Bell is looking to infuse “a different sensibility and feel” to “Today’s” last hour, formerly a hodgepodge of disparate elements without much of a personality.

It features the same on-air talent as the 6-8 a.m. show — Couric, Matt Lauer, Ann Curry and Al Roker.

To help give the 8 a.m. segment a distinct look, Bell recently named former “Maury” executive producer Amy Rosenblum as senior producer for “Today’s” third hour.

“Having fresh eyes and fresh ideas is a good thing,” he says.

Also a good thing, for “Today,” is its June ratings surge.

In the most recent weekly Nielsens (June 20-24), “Today” averaged 5.5 million viewers — 700,000 more than ABC’s “Good Morning America.” CBS’ “Early Show” had 2.3 million viewers.

It was “Today’s” 498th consecutive weekly blue ribbon and the fourth straight week it beat rival “GMA” by more than 475,000 viewers, NBC says.

Wednesday, June 01, 2005

Lauer-Couric Feud Still Going Strong

New reports about NBC�s sputtering "Today" show confirm what readers have known for a long time � the program�s co-hosts Katie Couric and Matt Lauer are locked in a bitter feud.

As long ago as November 2003, we reported that a "civil war" was brewing between the two stars, and revealed: "Things are not so happy at the morning show.

Story Continues Below

"Katie doesn�t like Matt. Despite her TV persona, our source describes Katie as 'mean. This lady can be vicious and stomp you out like a bug.'"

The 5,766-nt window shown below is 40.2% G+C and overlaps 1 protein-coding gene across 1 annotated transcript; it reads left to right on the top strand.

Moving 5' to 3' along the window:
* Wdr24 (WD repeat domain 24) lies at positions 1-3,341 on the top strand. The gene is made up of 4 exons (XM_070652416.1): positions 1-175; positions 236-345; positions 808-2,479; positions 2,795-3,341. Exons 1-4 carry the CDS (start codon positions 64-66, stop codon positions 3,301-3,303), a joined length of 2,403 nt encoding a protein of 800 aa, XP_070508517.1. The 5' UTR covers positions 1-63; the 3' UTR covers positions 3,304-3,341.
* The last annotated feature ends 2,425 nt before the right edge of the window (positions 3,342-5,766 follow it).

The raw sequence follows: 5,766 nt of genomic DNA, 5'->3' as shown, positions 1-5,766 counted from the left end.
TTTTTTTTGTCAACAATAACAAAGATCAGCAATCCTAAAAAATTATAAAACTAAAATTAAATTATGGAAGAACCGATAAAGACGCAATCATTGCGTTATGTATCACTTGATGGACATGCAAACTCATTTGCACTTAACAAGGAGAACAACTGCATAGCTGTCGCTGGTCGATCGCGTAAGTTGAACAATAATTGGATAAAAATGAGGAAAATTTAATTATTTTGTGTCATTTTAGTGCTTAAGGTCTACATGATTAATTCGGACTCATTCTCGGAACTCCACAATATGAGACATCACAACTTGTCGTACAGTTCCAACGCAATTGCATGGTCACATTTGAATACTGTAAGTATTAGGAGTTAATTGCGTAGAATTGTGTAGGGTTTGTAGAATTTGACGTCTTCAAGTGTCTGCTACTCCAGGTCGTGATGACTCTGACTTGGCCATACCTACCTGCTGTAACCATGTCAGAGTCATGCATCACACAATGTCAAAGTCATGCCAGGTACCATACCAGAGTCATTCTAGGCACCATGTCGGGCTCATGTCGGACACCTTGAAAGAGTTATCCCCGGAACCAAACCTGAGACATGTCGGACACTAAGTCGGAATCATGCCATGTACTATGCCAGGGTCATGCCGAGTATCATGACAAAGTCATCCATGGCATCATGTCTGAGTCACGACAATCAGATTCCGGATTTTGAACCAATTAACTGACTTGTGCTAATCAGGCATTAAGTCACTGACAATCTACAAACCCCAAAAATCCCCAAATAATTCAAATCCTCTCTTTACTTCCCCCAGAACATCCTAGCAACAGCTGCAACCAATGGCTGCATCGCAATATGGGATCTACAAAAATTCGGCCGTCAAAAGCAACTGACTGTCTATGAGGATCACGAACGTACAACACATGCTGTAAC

Then in February 2004, disclosed that Couric "has pitched NBC into a 'storm watch' with vicious infighting that threatens the success of the entire network.

"She is reportedly angry that [Lauer's] interviews are overshadowing her role."

And this past May 17, we reported that the "Today" show's lead over its ABC rival, "Good Morning America" � which in recent years has been as much as 2 million viewers � had dwindled to 70,000 in the previous week. reported, "Couric's reputation as a liberal diva hasn't washed well with the public, and may be the real cause behind the show's woes."

Now NBC network chief Jeff Zucker has conceded that the program has lost its innovative edge.

Despite the problems, Couric is said to be angling for a sharp pay raise when she signs a new contract next year � $20 million a year, up from a reported $15 million.

But reports continue to circulate that Couric and Lauer are at odds. Even the National Enquirer reports that Couric and Lauer have "a strained off-screen relationship." Lauer "is fed up with Couric's diva antics � and he may walk if she signs a new contract," according to the paper.

The Enquirer quotes a "Today" show source as saying: "Katie�s become almost insufferable since she became one of the highest-paid women in show business. Her ego became over-inflated."

But Couric could be in for a shock when she sits down with the network to hammer out a new deal.